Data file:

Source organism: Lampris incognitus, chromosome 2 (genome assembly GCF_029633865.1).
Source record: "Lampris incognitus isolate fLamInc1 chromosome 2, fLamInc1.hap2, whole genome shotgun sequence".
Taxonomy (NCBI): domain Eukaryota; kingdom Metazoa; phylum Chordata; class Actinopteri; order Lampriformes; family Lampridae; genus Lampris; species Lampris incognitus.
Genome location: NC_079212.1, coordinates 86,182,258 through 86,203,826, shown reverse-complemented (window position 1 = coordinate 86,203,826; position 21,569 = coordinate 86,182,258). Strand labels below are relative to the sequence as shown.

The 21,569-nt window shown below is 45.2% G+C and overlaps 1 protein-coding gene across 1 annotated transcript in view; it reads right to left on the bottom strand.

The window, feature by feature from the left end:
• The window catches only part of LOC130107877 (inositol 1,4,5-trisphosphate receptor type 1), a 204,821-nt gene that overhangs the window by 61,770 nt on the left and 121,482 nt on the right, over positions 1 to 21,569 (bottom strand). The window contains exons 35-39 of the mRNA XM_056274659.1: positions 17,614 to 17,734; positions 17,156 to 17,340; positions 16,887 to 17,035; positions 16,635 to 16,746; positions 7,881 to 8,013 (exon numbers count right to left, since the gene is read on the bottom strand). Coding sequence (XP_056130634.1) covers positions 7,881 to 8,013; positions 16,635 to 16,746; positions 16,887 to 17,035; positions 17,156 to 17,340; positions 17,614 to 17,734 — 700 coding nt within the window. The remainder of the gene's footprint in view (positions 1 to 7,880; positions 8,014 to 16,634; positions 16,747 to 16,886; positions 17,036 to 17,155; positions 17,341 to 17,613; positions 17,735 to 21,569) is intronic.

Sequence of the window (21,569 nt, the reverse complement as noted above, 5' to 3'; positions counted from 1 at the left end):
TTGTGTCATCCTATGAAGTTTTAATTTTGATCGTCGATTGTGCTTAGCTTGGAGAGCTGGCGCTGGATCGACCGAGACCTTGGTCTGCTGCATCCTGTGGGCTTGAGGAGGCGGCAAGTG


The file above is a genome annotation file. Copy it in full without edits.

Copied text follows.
Source organism: Lampris incognitus, chromosome 2 (genome assembly GCF_029633865.1).
Source record: "Lampris incognitus isolate fLamInc1 chromosome 2, fLamInc1.hap2, whole genome shotgun sequence".
Taxonomy (NCBI): domain Eukaryota; kingdom Metazoa; phylum Chordata; class Actinopteri; order Lampriformes; family Lampridae; genus Lampris; species Lampris incognitus.
Genome location: NC_079212.1, coordinates 86,182,258 through 86,203,826, shown reverse-complemented (window position 1 = coordinate 86,203,826; position 21,569 = coordinate 86,182,258). Strand labels below are relative to the sequence as shown.

The 21,569-nt window shown below is 45.2% G+C and overlaps 1 protein-coding gene across 1 annotated transcript in view; it reads right to left on the bottom strand.

The window, feature by feature from the left end:
• The window catches only part of LOC130107877 (inositol 1,4,5-trisphosphate receptor type 1), a 204,821-nt gene that overhangs the window by 61,770 nt on the left and 121,482 nt on the right, over positions 1 to 21,569 (bottom strand). The window contains exons 35-39 of the mRNA XM_056274659.1: positions 17,614 to 17,734; positions 17,156 to 17,340; positions 16,887 to 17,035; positions 16,635 to 16,746; positions 7,881 to 8,013 (exon numbers count right to left, since the gene is read on the bottom strand). Coding sequence (XP_056130634.1) covers positions 7,881 to 8,013; positions 16,635 to 16,746; positions 16,887 to 17,035; positions 17,156 to 17,340; positions 17,614 to 17,734 — 700 coding nt within the window. The remainder of the gene's footprint in view (positions 1 to 7,880; positions 8,014 to 16,634; positions 16,747 to 16,886; positions 17,036 to 17,155; positions 17,341 to 17,613; positions 17,735 to 21,569) is intronic.

Sequence of the window (21,569 nt, the reverse complement as noted above, 5' to 3'; positions counted from 1 at the left end):
TTGTGTCATCCTATGAAGTTTTAATTTTGATCGTCGATTGTGCTTAGCTTGGAGAGCTGGCGCTGGATCGACCGAGACCTTGGTCTGCTGCATCCTGTGGGCTTGAGGAGGCGGCAAGTG